Quality of care is a profound, multifactorial concept that defines practices, policies, and initiatives of global healthcare systems. Although ensuring care quality is an overarching goal for healthcare organizations and professionals, it is a daunting endeavor to provide care services that address all dimensions of quality care. According to Keßler & Heidecke (2017), factors that define the quality of care are process safety, effectiveness, patient-centeredness, timelines, equity, and efficiency. Amidst the determination to achieve all these dimensions of quality care, healthcare professionals encounter various challenges that compromise service delivery and expose patients to multiple safety threats. Hospital-acquired infections (HAIs) are among the major threats to patient safety and care quality. Asfaw (2021) argues that hospital-acquired infections pose a significant health and safety threat to hospitalized patients by perpetuating multiple adverse consequences, including increased mortality rates, prolonged hospitalization, and increased care costs. Examples of HAIs are catheter-associated urinary tract infections (CAUTI), surgical site infections (SSI), central line-associated bloodstream infections (CLABSI), and ventilator-associated pneumonia (VAP) (Centers for Disease Control and Prevention, 2019). This paper provides an analysis of an organizational-level quality improvement initiative for preventing hospital-acquired infections.

Analyzing a Current Quality Improvement Initiative in a Healthcare Setting

Our organization has a functional policy and quality improvement program for preventing and controlling hospital-acquired infections. This policy focuses on a bundled model that has various strategies and procedures, including hand washing protocol, cleansing of urethral meatus before catheter insertion, wearing personal protective equipment (PPEs), the use of CHG sponge (chlorhexidine gluconate impregnated dressings), and patient bath using antiseptics. According to Puro et al. (2022), healthcare facilities can prevent hospital-acquired infections by implementing effective infection prevention and control (IPC) measures that focus on collaboration among healthcare professionals, widespread diffusion across hospital units, and shared knowledge. As a result, healthcare professionals in our organization have emphasized the use of a bundled model in preventing hospital-acquired infections, especially after the COVID-19 pandemic.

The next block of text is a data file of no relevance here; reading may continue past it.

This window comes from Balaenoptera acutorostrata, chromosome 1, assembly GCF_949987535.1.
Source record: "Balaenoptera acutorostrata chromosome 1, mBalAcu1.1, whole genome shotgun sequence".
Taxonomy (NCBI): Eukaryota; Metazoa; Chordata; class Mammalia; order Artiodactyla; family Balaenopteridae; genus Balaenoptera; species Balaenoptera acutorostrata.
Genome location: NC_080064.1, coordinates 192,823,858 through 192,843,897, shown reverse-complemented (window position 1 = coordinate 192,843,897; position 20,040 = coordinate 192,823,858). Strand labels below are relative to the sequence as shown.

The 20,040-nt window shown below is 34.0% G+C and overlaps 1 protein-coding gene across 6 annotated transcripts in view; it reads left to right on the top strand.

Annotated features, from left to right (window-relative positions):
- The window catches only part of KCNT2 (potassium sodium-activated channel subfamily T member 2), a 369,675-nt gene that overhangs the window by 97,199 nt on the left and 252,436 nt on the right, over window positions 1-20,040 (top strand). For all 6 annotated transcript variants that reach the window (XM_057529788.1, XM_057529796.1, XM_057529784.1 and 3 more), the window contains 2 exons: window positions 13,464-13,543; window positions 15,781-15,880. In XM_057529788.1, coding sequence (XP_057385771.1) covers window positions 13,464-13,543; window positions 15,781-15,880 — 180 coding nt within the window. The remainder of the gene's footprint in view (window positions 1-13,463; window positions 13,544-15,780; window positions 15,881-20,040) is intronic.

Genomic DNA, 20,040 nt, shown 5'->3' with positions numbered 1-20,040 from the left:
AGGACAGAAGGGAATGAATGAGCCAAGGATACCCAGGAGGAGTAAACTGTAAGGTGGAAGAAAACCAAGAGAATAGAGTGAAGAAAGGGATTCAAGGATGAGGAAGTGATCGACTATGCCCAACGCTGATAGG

Identifying Factors that Prompted the Implementation of the Quality Improvement Initiative

The major factor that informed the need to implement a contingency plan for preventing hospital-acquired infections is the overarching objective of safeguarding patient safety by addressing threats to clients’ health and wellness. Our organization shares the mission of improving individual and community health by emphasizing collaborative and evidence-based practices. Equally, the emergence of the COVID-19 pandemic as a highly transmissible viral infection prompted the implementation of urgent, yet evidence-based approaches for preventing the disease transmission and progression. Baker et al. (2021) contend that COVID-19 contributed massively to improving organizational interventions for infection prevention and control. In this sense, healthcare facilities embarked on hand washing protocols, training employees on donning and doffing of personal protective equipment, compliance with contact precautions, and improving hygiene standards through environmental disinfection. Our hospital was not an exception to the impacts of the COVID-19 pandemic on institutional measures for preventing and controlling infections.

Problems that Arose During the Initiative

Although our institution has a functional quality improvement initiative for preventing and controlling infections, various challenges emerge during the enactment of an organizational-wide bundled plan. These problems are nursing staff shortages, healthcare professionals’ unfamiliarity with new approaches for containing the COVID-19 pandemic, and resource issues. Lowe et al. (2021) contend that inadequate hospital infrastructure, a lack of in-service training, supply chain distributions, high infection rates, and many patients needing timely care interventions are challenges that compromise interventions for preventing and controlling hospital-acquired infections. During the COVID-19 pandemic, our hospital grappled with overcrowding, overwhelmed departments, nursing staff shortages, and time pressures that affected the implementation of the quality improvement initiative.